Watch 450 NPR Tiny Desk Concerts: Intimate Performances from The Pixies, Adele, Wilco, Yo-Yo Ma & Many More

In times past, hap­pen­ing upon just the right radio sta­tion, record store, or tape trad­ing com­mu­ni­ty were some of the few serendip­i­tous ways of dis­cov­er­ing new music. And in those days, one faith­ful cura­tor of inno­v­a­tive new sounds, BBC DJ John Peel, nev­er dis­ap­point­ed. Because of a law lim­it­ing the amount of record­ed music radio could play, his name became syn­ony­mous with the hun­dreds of inti­mate per­for­mances punk, new wave, reg­gae, and oth­er bands record­ed live in his stu­dio. While the “Peel Ses­sions” will for­ev­er live in leg­end (stream some here), the man him­self passed away in 2004, and the musi­cal land­scape he helped cre­ate has changed irrev­o­ca­bly.

And yet, Peel’s ani­mat­ing spir­it lives on, most espe­cial­ly in NPR’s Tiny Desk Con­certs, live in-stu­dio per­for­mances record­ed “at the desk of All Songs Con­sid­ered host Bob Boilen.” Since 2008, Boilen has invit­ed estab­lished and up-and-com­ing artists alike to his desk, cap­tur­ing loose, unguard­ed, stripped-down, per­for­mances that sound like they’re hap­pen­ing in your liv­ing room.

Gui­tarists unplug, drum­mers trade their sticks for brush­es, and we not only get to lis­ten to old and new favorites; we get to watch them—like the Pix­ies at the top—up close as well. This per­for­mance, from 2014, gar­nered “the largest crowd we’d ever assem­bled for a Tiny Desk Con­cert,” writes Boilen, and fea­tured newest mem­ber Paz Lenchan­tin trad­ing her bass for vio­lin.

Where the Pix­ies usu­al­ly fill are­nas with their eeri­ly-qui­et-to-deaf­en­ing­ly-loud songs, the group fur­ther up, Dirty Dozen Band, can eas­i­ly fill pub­lic squares, foot­ball fields, and parade routes with­out stacks of over­driv­en amps. Hear­ing them explode in Boilen’s office with their ram­bunc­tious funk is a real treat, as is the larg­er-than-life voice of Adele, above, scaled down to col­lege cof­fee­house lev­els of close­ness.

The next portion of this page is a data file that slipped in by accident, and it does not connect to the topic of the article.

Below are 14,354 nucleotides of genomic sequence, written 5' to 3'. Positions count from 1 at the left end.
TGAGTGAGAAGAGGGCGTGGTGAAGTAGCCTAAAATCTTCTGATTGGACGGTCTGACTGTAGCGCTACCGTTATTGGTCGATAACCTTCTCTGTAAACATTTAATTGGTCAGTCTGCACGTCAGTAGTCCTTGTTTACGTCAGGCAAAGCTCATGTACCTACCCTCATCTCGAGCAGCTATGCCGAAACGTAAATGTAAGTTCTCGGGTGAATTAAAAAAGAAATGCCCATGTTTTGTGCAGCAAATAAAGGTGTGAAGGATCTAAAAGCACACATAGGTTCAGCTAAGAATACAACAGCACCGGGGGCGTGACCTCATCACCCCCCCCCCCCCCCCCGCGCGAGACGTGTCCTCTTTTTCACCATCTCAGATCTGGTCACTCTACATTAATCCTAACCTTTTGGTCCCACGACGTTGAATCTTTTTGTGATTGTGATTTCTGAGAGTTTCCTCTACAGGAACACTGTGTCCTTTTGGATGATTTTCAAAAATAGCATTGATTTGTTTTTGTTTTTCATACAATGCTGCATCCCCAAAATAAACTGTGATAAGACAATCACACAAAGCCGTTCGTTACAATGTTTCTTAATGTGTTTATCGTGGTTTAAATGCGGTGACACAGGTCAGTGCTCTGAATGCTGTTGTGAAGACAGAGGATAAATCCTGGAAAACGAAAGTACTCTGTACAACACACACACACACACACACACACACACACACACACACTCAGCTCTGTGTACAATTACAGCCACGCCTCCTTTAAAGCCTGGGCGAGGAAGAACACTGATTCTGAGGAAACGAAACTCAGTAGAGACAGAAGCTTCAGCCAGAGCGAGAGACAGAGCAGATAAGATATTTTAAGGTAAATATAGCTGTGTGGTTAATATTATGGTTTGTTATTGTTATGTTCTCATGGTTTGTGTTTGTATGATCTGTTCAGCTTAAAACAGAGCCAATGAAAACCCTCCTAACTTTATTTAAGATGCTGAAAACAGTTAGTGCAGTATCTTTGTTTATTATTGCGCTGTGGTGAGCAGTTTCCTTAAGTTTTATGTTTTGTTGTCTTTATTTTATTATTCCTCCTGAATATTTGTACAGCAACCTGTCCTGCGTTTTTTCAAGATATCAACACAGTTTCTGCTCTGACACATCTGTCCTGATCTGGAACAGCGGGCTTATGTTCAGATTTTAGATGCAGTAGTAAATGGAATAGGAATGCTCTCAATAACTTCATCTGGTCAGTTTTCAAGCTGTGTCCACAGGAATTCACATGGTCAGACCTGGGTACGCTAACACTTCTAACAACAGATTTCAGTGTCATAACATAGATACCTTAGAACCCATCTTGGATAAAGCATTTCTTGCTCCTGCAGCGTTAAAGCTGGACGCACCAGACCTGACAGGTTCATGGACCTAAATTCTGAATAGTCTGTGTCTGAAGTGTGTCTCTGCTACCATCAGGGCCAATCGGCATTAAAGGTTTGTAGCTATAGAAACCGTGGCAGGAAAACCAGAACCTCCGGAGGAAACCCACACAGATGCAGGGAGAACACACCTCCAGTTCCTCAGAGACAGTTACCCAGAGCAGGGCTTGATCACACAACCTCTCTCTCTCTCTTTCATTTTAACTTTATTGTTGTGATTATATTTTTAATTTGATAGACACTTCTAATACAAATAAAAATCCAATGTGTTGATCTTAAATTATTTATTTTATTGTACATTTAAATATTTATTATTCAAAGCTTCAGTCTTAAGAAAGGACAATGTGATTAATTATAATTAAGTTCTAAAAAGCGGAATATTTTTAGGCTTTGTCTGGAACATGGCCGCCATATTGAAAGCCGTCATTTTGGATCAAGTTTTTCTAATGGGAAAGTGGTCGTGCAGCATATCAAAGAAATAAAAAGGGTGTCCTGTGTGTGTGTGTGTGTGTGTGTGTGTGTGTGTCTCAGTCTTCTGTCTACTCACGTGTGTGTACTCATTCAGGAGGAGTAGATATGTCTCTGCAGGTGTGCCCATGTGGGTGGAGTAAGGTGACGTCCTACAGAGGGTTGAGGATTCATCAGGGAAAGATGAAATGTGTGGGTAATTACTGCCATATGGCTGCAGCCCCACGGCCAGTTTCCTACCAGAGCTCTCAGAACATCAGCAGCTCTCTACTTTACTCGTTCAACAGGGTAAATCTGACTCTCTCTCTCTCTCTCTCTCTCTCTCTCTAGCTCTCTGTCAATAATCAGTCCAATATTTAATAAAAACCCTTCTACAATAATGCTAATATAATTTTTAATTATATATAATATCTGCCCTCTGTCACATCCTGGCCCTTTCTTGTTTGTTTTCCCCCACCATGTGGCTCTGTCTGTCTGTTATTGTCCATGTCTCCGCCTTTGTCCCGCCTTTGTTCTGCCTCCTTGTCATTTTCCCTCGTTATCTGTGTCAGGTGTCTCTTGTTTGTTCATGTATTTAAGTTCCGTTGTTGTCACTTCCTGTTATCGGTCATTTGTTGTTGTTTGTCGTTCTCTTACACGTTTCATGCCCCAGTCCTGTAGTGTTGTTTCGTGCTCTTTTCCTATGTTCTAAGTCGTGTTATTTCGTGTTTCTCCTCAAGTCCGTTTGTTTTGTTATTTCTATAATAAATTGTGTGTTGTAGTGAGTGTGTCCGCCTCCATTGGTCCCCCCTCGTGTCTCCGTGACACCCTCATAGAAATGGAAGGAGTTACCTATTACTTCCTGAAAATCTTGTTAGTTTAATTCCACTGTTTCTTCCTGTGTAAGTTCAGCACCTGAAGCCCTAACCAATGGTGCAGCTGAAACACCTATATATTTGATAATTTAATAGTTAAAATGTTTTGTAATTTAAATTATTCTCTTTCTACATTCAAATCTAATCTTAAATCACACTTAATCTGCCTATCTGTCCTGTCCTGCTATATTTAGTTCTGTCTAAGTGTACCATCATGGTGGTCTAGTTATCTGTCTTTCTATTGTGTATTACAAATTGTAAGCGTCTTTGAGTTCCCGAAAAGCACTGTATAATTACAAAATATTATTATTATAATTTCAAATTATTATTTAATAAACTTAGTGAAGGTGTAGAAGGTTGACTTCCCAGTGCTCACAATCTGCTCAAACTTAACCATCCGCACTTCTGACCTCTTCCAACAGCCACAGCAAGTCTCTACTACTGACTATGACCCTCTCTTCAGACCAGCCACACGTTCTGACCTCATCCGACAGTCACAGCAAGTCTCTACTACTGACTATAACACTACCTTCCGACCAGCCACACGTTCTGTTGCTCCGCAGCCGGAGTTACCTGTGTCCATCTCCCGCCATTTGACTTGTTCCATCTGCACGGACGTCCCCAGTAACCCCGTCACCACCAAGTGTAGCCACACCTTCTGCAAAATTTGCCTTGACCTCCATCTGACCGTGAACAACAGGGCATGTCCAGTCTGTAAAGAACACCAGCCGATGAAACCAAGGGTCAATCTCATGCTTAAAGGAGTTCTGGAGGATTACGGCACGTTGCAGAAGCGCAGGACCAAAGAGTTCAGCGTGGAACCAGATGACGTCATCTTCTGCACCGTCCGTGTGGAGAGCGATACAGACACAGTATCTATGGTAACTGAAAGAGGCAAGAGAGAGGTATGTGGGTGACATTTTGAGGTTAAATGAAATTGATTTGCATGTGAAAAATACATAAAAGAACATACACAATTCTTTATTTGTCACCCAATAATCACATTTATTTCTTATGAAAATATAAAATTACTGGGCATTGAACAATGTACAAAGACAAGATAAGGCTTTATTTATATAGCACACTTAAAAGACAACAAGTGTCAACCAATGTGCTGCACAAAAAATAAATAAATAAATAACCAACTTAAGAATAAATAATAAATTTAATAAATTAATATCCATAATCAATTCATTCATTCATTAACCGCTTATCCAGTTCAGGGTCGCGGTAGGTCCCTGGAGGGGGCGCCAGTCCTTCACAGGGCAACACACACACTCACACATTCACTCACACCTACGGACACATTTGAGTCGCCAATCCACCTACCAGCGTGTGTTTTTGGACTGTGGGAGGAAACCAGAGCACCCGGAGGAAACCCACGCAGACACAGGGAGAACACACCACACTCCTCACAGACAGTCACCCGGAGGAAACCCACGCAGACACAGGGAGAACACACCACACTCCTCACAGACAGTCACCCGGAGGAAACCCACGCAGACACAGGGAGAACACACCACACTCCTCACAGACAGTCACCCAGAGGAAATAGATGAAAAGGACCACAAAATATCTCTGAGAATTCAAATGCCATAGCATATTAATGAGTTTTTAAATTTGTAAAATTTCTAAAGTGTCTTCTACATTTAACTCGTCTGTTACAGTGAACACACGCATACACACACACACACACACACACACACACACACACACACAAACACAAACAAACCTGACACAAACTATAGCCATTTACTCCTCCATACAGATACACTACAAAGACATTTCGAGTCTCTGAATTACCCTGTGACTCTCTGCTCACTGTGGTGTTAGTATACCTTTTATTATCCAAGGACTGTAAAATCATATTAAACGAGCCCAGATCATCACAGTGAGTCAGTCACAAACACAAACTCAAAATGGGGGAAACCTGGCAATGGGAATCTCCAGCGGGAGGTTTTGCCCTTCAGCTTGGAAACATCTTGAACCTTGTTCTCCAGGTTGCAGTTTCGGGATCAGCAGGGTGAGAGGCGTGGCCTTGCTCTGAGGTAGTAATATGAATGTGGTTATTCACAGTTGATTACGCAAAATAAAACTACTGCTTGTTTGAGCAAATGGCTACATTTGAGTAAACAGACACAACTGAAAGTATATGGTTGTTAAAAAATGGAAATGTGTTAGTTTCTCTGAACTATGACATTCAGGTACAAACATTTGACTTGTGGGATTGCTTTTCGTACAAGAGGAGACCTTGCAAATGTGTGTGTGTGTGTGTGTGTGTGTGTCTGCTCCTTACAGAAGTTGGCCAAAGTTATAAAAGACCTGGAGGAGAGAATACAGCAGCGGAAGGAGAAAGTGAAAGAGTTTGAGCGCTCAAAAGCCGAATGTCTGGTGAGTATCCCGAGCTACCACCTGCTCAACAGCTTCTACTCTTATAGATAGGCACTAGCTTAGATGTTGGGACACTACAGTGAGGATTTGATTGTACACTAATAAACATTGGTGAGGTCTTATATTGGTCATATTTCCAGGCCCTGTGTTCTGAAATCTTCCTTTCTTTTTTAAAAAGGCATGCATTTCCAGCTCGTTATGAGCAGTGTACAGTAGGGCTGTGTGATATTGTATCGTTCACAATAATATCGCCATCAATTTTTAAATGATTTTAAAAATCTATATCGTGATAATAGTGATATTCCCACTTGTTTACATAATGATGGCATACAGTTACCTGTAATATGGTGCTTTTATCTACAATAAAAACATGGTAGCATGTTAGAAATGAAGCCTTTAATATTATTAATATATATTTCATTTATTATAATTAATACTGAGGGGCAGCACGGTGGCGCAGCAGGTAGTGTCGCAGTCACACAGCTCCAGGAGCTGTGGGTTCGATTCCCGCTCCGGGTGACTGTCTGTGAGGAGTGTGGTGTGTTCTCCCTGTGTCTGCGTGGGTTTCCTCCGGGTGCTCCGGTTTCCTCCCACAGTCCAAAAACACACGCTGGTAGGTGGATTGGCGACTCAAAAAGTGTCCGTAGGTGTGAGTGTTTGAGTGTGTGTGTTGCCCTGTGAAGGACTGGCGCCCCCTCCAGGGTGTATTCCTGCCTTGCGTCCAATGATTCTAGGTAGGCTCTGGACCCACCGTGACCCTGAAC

Though Tiny Desk Con­certs often show­case pop, hip-hop, folk, coun­try, and indie stars—like Wilco, below—and even clas­si­cal stars like Yo-Yo Ma, above, it just as often intro­duces us to musi­cians we’ve nev­er heard, or seen, before, and gives us the chance to get to know them with­out the usu­al trap­pings of mar­ket­ing and boil­er­plate PR, or loud, crowd­ed clubs with bad acoustics and no vis­i­bil­i­ty.

The cur­rent home­page fea­tures a hand­ful of incred­i­bly tal­ent­ed musi­cians you’re unlike­ly to run across in most major venues. At least for now. Had he lived to see Tiny Desk Con­certs, and its preser­va­tion of a radio cura­to­r­i­al tra­di­tion, John Peel, I think, would have been proud. See more per­for­mances from The Nation­al, Susan Vega, Yusuf Islam/Cat Stevens, Steve Ear­le, and many, many more—450 con­certs in all—at NPR Music on Youtube.

Relat­ed Con­tent:

Stream 15 Hours of the John Peel Ses­sions: 255 Tracks by Syd Bar­rett, David Bowie, Siouxsie and the Ban­shees & Oth­er Artists

Hear a 9‑Hour Trib­ute to John Peel: A Col­lec­tion of His Best “Peel Ses­sions”

Peter Framp­ton Plays a Tiny Desk Con­cert for NPR, Fea­tur­ing Acoustic Ver­sions of His Clas­sic Songs

Josh Jones is a writer and musi­cian based in Durham, NC. Fol­low him at @jdmagness

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  • Hazel says:

    I don’t think that the Tiny Desk con­certs are as com­pa­ra­ble to the Peel ses­sions as you make out. The lat­ter were gen­er­al­ly record­ed in prop­er record­ing stu­dios and not as you imply in Peel’s radio stu­dio. Here is an image of Mai­da Vale 4 where a lot of ses­sions were record­ed, it’s not real­ly “inti­mate” is it?

  • Josh Jones says:

    Fair point, very dif­fer­ent atmos­phere. But con­sid­er­ing the way many rock/pop records are made—over a peri­od of weeks/months/years, in sev­er­al dif­fer­ent stu­dios, with the musi­cians only rarely in the same place at the same time—Peel ses­sions sound “inti­mate” to me. They were gen­er­al­ly record­ed in a few takes and a few hours with the whole band play­ing togeth­er at once, so they’re com­pa­ra­ble to “live” ses­sions.

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